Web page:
Very early one morning, I received a call from an unlisted number. Normally, I wouldn't answer such a call, but it was on my cell phone. It was from a sales clerk at a store I frequent. She had a question: What is the difference between “poetry” and “rhyme”?

Very early one morning, I received a call from an unlisted number. Normally, I wouldn’t answer such a call, but it was on my cell phone. It was from a sales clerk at a store I frequent. She had a question: What is the difference between “poetry” and “rhyme”?

If this sounds fanciful, it’s time to reveal that the call came during those early hours when I am half-asleep, but still dreaming. Normally, I might go tongue-tied if someone popped such a question. But my half-asleep dreams are usually positive, so my tongue was ready with an answer.

“Rhyme” is often featured in poetry, though not always, I said. It adds to the musical qualities and often makes certain lines stick in the memory. Of course, not all riming is poetry. The ads and pop lyrics that jingle and jangle in our heads—whether we want them to or not—don’t elevate to the level of poetry. Malcolm Gladwell called them “brain worms,” the lines that have burrowed deep and come forth unsummoned.

At least that’s what I think I said in my dream.

So since rhyme is often a necessarily part of poetry, especially the poetry we call “Classic,” what makes rhyme or rhymeless lines poetry? I would argue it has to do with the quality or extent of experience revealed. The reason we make fun of certain riming songs—moon, June, soon, swoon...loon—is because they contain only the most cliched or tired lines of love.

But rhyme or style can persuade. Ever heard the saying “no rhyme or reason” to express confusion for why something happens? We understand the “reason” part to mean there’s no logical explanation for someone’s actions. But the “rhyme” part seems to indicate that sometimes we will accept fine words and phrases in place of logic.

Novelist E. M. Forester claimed that Charles Dickens could not be considered a full fledged realist because he often “bumped” the reader into belief. By which he meant that though there might be no logic or motivation for a particular event, it was described so well that the language carried the reader past the unlikely coincidence before the reader could think about it. Raymond Chandler, the 1940s mystery writer, claimed that was the valuable lesson he learned from reading Poe and Dickens. We are enticed by the unrolling of lines, the vivid colors of a scene, and are “bumped” to the next page before we know where we’ve been.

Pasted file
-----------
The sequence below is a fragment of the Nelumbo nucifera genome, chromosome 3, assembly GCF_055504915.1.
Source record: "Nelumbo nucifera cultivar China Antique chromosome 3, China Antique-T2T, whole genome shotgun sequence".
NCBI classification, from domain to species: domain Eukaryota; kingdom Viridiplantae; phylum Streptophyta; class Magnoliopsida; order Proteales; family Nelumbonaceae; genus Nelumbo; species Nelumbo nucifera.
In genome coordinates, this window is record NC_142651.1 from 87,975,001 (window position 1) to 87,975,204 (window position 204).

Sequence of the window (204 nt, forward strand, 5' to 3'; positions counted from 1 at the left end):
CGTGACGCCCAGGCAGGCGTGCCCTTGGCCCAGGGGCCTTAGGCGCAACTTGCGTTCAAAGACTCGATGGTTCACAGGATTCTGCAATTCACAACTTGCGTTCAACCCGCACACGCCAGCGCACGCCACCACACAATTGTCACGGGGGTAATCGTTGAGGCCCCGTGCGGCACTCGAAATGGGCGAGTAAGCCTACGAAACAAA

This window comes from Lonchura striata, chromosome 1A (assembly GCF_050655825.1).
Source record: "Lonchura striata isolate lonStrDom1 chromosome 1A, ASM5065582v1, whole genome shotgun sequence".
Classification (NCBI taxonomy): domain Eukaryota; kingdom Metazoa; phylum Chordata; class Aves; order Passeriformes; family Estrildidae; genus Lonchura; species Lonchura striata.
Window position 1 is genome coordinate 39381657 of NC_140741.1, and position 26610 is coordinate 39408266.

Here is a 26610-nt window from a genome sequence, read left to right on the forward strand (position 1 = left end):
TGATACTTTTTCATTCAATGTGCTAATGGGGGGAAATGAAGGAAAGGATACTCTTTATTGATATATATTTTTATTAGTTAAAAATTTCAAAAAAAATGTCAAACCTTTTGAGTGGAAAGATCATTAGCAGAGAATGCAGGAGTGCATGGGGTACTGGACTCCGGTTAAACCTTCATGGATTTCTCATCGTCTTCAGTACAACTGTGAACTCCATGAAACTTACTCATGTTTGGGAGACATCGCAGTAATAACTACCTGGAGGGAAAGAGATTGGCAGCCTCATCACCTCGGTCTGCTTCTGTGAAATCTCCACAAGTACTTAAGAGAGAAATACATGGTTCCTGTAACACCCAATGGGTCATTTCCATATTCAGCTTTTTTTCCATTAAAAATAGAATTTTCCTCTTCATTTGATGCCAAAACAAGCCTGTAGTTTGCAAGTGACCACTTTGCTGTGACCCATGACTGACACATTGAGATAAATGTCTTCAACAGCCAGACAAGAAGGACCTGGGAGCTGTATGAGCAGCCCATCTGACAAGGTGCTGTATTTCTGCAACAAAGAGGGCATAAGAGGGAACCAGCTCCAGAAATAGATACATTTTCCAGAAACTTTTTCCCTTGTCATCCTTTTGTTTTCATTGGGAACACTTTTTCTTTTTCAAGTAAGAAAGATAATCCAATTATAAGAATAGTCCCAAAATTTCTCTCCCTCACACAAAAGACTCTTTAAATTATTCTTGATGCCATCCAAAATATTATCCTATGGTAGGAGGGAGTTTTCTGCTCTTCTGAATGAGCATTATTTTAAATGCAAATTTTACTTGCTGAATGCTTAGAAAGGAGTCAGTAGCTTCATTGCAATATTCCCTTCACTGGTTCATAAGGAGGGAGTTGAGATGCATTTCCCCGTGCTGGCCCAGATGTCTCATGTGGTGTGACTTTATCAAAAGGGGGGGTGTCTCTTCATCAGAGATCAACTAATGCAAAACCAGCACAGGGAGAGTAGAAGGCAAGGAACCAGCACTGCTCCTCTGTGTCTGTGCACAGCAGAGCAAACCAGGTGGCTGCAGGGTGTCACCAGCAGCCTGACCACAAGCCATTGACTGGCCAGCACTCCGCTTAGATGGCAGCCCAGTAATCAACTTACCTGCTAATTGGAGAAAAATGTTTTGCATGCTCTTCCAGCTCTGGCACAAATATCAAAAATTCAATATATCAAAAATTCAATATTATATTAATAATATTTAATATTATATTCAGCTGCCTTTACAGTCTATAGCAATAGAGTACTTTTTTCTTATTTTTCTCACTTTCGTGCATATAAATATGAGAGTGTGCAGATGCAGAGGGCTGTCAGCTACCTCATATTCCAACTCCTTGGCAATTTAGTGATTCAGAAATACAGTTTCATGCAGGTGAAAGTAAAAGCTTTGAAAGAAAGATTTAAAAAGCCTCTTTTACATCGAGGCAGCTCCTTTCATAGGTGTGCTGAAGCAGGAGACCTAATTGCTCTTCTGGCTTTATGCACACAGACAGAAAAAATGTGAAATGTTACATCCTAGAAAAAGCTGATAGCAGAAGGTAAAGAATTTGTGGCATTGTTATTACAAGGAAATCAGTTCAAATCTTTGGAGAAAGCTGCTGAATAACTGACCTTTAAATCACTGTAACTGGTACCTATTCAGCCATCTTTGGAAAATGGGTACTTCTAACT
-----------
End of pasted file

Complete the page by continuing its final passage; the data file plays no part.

Since April is poetry month, celebrating both rhyme and reason, let me indicate some of the events occurring in Shawnee and elsewhere. First, the Oklahoma poetry event, the Scissortail Creative Writing Festival at East Central University, kicks off April 4, featuring Tracy Smith, a national poetry laureate. Dozens of regional writers will read from their work, through Saturday, April 6. More information is available at

Ben Myers, former state poet laureate, will read twice in Shawnee: once during the Friends of the Shawnee Library luncheon, 11:30 a.m. to 1 p.m., on April 11; a second time at the monthly poetry open mike session at The Lunch Box, on April 18, from 7 p.m. to whenever.

Finally the Shawnee Public Library will sponsor two events: a Poetry Slam Workshop, April 27, beginning at 11 a.m.; poetry contests for students in grades 4-6, 7-9, and 10-12, with entries due in by April 30. One poem will be selected for the Jim Spurr Poetry Award, named after Shawnee’s most notable poet. Call the library for more information.

I particularly appreciate our Oklahoma poets who create scenes and stories with both style and sense, sometimes even rhyme.

Ben Myers, former state poet laureate, has a new collection focused on life in the Dust Bowl, Black Sunday. I confess I’ve read, heard, and watched so much about that period that I had some apprehensions about his project. But he earns our readership by creating characters and points of view to register individual reactions to what is happening to them: a farm couple, their child, a preacher from the East, a town drunk. Each has a distinct background and thoughts as they struggle through the grinding reality of dust storms and economic loss in the 1930s.

Brent Newsom, Ken Hada, and Jeanetta Mish weave fascinating stories with their poems. All three will be reading at the Scissortail Festival.

In Love’s Labors, we enter Smyrna, overseen by God and Brent Newsom. PFC Mason Buxton, Floyd Fontenot, Patti, Esther and others share dramatic scenes with Newsom’s own expectations of a child. One gets a sense of what it’s like to be born and live one’s life against the backdrop of different families’ stories that circulate and create the character of a small town.

Ken Hada teamed up with his brother, Duane, to realize a dream of Samuel Coleridge, namely to narrate the course of a river, from its springs to its merging with a larger body of water. The River White takes the reader down that river with paintings and short poems, from Boston to the Mississippi. It’s a worthwhile journey.

Finally Jeanetta Mish, our current state poet laureate, remembers her family and Oklahoma roots with Work Is Love Made Visible. Family photos face poems that tell stories that make the pictures more visible. My favorites are the poems dedicated to her grandfather, the sensible advice he would give her, her sister, always away somewhere, and her great-great-grandmother who wrote poems to pass the time at the Busy Bee Cafe.

There are riches in this state, in the form of the poets I have celebrated and many more—Joy Harjo, Nathan Brown and Paul Austin, novelists Rilla Askew, Diane Glancy and Le Anne Howe.

Get out, hear them and read their work!

Bill Hagen is a retired OBU professor. He lives in Shawnee with his cat. Contact him at